Brian Harman’s 2018 Sundays (-2%): The diminutive left-hander now has five consecutive top-10s, and he’s rocketing up the Ryder Cup standings, but you can’t help but wonder how much better the start to his year might have been. In the final pairing each of the past two weeks, he’s a combined 1 under in those rounds and wasn’t much of a factor.

Tom Hoge (-3%): Leading by one and on the brink of a life-changing victory – he hadn’t been able to keep his card each of the past three years – Hoge made an absolute mess of the 16th, taking double bogey despite having just 156 yards for his approach. At least now he’s on track to make the playoffs for the first time.

Predicting James Hahn’s form (-4%): OK, we give up: He’d gone 17 events without a top-15 before his win at Riviera; 12 before his win at Quail Hollow; and seven before he lost on the sixth playoff hole at Waialae. The margins between mediocre play and winning apparently are THAT small.

Barnrat (-5%): Coming in hot with four consecutive top-10s, and one of only two team members ranked inside the top 50 in the world, Kiradech Aphibarnrat didn’t show up at the EurAsia Cup, going 0-3 for the week. In hindsight, the Asian team had no chance without his contributions. 

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Langer not playing to pass Irwin, but he just might

By Tim RosaforteJanuary 16, 2018, 1:40 pm

Bernhard Langer goes back out on tour this week to chase down more than Hale Irwin’s PGA Tour Champions record of 45 career victories. His chase is against himself.

“I’m not playing to beat Hale Irwin’s record,” Langer told me before heading to Hawaii to defend his title at the Mitsubishi Electric Championship at Hualalai. “I play golf to play the best I can, to be a good role model, and to enjoy a few more years that are left.”

Langer turned 60 on Aug. 27 and was presented a massage chair by his family as a birthday gift. Instead of reclining (which he does to watch golf and football), he won three more times to close out a seven-win campaign that included three major championships. A year prior, coming off a four-victory season, Langer told me after winning his fourth Charles Schwab Cup that surpassing Irwin’s record was possible but not probable. With 36 career victories and 11 in his last two years, he has changed his tone to making up the nine-tournament difference as “probable.”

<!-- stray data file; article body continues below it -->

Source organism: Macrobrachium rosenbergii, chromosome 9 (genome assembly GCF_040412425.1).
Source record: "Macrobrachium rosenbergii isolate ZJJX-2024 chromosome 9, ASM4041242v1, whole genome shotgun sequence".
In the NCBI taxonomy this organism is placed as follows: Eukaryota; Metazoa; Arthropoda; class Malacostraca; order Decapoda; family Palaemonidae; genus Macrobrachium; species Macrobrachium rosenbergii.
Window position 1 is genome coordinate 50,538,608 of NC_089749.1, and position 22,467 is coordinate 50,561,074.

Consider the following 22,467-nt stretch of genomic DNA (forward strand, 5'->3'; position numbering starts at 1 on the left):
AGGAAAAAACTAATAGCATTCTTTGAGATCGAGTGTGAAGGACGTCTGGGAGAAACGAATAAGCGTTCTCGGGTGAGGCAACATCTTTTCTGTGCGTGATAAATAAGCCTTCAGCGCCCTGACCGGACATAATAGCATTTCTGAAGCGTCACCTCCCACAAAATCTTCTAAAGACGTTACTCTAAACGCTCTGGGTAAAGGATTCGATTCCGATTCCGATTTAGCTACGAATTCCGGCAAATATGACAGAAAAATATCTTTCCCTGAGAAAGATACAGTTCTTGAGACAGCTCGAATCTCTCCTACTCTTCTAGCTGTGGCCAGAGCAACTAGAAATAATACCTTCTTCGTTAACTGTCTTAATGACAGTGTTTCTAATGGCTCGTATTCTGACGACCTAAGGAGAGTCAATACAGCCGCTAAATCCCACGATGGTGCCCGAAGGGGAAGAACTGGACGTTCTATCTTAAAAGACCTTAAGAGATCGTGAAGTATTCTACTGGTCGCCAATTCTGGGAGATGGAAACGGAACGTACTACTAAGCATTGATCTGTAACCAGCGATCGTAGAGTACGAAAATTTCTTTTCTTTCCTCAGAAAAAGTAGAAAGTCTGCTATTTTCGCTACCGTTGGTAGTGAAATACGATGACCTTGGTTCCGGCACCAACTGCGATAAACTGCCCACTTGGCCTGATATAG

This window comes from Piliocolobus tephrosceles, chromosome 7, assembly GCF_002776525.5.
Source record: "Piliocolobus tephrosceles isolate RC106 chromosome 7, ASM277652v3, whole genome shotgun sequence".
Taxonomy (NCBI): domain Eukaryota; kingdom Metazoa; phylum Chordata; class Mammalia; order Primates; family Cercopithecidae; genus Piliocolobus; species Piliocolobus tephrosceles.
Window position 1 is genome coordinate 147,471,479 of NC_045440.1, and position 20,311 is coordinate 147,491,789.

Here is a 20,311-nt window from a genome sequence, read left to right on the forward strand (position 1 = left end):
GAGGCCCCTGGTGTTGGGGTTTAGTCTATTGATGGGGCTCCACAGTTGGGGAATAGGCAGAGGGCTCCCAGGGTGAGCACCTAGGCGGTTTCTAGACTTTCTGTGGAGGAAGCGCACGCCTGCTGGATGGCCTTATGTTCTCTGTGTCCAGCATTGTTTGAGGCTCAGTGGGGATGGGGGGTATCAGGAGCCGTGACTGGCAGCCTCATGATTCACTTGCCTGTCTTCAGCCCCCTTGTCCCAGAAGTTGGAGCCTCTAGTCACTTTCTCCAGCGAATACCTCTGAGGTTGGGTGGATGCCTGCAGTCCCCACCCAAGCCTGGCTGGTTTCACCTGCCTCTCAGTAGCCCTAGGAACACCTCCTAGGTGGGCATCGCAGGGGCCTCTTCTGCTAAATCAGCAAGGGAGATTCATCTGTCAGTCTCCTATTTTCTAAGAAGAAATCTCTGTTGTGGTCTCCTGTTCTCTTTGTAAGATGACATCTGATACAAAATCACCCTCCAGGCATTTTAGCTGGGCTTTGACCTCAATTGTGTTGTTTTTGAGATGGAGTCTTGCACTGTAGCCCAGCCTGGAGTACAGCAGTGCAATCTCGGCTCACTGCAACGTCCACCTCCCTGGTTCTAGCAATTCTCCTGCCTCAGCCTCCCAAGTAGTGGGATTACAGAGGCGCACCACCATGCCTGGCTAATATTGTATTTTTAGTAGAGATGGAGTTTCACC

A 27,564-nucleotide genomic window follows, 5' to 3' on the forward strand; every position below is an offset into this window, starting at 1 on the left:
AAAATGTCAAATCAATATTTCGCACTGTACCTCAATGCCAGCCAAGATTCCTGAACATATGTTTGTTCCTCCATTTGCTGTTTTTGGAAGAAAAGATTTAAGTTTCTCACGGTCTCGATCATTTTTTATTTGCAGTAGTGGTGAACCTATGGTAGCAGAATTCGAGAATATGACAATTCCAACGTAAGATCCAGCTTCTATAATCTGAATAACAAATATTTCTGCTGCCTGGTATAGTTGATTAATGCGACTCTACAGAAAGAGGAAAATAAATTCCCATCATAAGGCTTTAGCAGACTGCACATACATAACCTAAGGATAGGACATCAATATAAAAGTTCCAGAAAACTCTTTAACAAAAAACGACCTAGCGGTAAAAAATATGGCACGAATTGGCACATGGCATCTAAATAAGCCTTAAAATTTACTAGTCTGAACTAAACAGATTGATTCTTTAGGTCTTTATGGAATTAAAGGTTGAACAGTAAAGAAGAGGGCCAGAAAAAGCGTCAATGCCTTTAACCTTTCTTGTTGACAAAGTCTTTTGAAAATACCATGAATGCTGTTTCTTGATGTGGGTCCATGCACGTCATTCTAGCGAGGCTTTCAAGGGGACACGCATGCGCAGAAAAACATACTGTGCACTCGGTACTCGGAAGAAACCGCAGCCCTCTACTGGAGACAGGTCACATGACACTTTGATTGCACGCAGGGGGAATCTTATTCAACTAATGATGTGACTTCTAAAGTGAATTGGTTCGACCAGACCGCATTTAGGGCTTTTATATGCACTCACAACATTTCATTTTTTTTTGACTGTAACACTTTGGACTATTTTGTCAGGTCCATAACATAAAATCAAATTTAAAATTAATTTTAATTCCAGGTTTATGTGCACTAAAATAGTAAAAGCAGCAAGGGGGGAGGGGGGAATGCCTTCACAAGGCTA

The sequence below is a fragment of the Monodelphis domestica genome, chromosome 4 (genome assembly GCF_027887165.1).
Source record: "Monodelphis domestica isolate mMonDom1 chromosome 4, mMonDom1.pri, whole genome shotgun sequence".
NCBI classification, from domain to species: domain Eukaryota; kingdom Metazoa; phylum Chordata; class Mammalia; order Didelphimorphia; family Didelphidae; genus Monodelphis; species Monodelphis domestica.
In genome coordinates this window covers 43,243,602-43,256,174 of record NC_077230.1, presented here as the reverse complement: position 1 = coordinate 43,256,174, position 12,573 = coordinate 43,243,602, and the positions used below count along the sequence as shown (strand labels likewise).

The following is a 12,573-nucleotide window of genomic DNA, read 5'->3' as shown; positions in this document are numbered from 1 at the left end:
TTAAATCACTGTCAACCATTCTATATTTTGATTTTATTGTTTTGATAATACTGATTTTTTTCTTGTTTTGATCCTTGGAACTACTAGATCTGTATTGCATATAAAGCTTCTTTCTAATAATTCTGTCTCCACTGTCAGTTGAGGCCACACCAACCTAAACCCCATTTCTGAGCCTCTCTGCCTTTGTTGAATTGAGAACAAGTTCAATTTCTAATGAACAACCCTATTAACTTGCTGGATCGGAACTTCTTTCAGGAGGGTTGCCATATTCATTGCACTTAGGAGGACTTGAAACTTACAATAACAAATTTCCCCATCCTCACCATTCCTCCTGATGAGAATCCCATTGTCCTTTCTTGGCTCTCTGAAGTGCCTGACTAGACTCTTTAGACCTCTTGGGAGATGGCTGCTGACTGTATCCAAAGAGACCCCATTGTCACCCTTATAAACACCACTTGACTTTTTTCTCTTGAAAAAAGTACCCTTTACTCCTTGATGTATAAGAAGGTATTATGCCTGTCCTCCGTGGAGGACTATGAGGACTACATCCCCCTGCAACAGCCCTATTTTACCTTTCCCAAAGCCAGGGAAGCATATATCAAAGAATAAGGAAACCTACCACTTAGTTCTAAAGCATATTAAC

“If I could continue a few more years on that ratio, I could get close or pass him,” Langer told me from his home in Boca Raton, Fla. “It will get harder. I’m 60 now. It’s a big challenge but I don’t shy away from challenges.”

Bernhard Langer, Hale Irwin at the 1991 Ryder Cup (Getty Images)

Langer spent his off-season playing the PNC Father/Son, taking his family on a ski vacation at Big Sky in Yellowstone, Montana, and to New York for New Year’s. He ranks himself as a scratch skier, having skied since he was four years old in Germany. The risk of injury is worth it, considering how much he loves “the scenery, the gravity and the speed.”

Since returning from New York, Langer has immersed himself into preparing for the 2018 season. Swing coach Willy Hoffman, who he has worked with since his boyhood days as an as assistant pro in Germany, flew to Florida for their 43rd year of training.

“He’s a straight shooter,” Hoffman told me. “He says, 'Willy, every hour is an hour off my life and we have 24 hours every day.'"

As for Irwin, they have maintained a respectful relationship that goes back to their deciding singles match in the 1991 Ryder Cup. Last year they were brought back to Kiawah Island for a corporate appearance where they reminisced and shared the thought that nobody should ever have to bear what Langer went through, missing a 6-footer on the 18th green. That was 27 years ago. Both are in the Hall of Fame.

"I enjoy hanging out with Hale," Langer says.

Langer’s chase of Irwin’s record is not going to change their legacies. As Hoffman pointed out, “Yes, (Bernhard) is a rich man compared to his younger days. He had no money, no nothing. But today you don’t feel a difference when you talk to him. He’s always on the ground.”